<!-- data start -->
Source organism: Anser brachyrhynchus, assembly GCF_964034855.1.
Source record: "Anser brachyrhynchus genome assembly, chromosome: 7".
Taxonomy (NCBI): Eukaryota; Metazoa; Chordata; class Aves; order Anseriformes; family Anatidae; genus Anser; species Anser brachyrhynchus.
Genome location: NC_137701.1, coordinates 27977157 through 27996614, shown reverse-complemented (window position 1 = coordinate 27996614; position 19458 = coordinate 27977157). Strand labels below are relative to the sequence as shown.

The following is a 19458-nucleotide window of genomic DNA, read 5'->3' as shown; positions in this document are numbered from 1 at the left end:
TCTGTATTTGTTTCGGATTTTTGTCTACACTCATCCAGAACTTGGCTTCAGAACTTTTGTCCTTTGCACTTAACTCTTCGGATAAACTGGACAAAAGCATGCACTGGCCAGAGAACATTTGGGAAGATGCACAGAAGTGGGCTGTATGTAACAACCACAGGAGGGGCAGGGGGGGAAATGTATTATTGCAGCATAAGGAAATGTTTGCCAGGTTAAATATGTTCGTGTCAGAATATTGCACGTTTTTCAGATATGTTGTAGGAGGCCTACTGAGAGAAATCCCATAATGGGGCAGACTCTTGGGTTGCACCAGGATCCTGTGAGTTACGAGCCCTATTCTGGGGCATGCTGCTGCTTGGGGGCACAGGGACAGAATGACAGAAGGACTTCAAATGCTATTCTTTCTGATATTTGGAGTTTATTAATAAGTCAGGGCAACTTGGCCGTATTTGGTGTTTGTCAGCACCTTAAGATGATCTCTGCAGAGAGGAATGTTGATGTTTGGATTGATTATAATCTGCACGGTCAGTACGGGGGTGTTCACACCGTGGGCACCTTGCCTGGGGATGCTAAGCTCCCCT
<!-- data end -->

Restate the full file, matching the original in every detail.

Source organism: Anser brachyrhynchus, assembly GCF_964034855.1.
Source record: "Anser brachyrhynchus genome assembly, chromosome: 7".
Taxonomy (NCBI): Eukaryota; Metazoa; Chordata; class Aves; order Anseriformes; family Anatidae; genus Anser; species Anser brachyrhynchus.
Genome location: NC_137701.1, coordinates 27977157 through 27996614, shown reverse-complemented (window position 1 = coordinate 27996614; position 19458 = coordinate 27977157). Strand labels below are relative to the sequence as shown.

The following is a 19458-nucleotide window of genomic DNA, read 5'->3' as shown; positions in this document are numbered from 1 at the left end:
TCTGTATTTGTTTCGGATTTTTGTCTACACTCATCCAGAACTTGGCTTCAGAACTTTTGTCCTTTGCACTTAACTCTTCGGATAAACTGGACAAAAGCATGCACTGGCCAGAGAACATTTGGGAAGATGCACAGAAGTGGGCTGTATGTAACAACCACAGGAGGGGCAGGGGGGGAAATGTATTATTGCAGCATAAGGAAATGTTTGCCAGGTTAAATATGTTCGTGTCAGAATATTGCACGTTTTTCAGATATGTTGTAGGAGGCCTACTGAGAGAAATCCCATAATGGGGCAGACTCTTGGGTTGCACCAGGATCCTGTGAGTTACGAGCCCTATTCTGGGGCATGCTGCTGCTTGGGGGCACAGGGACAGAATGACAGAAGGACTTCAAATGCTATTCTTTCTGATATTTGGAGTTTATTAATAAGTCAGGGCAACTTGGCCGTATTTGGTGTTTGTCAGCACCTTAAGATGATCTCTGCAGAGAGGAATGTTGATGTTTGGATTGATTATAATCTGCACGGTCAGTACGGGGGTGTTCACACCGTGGGCACCTTGCCTGGGGATGCTAAGCTCCCCT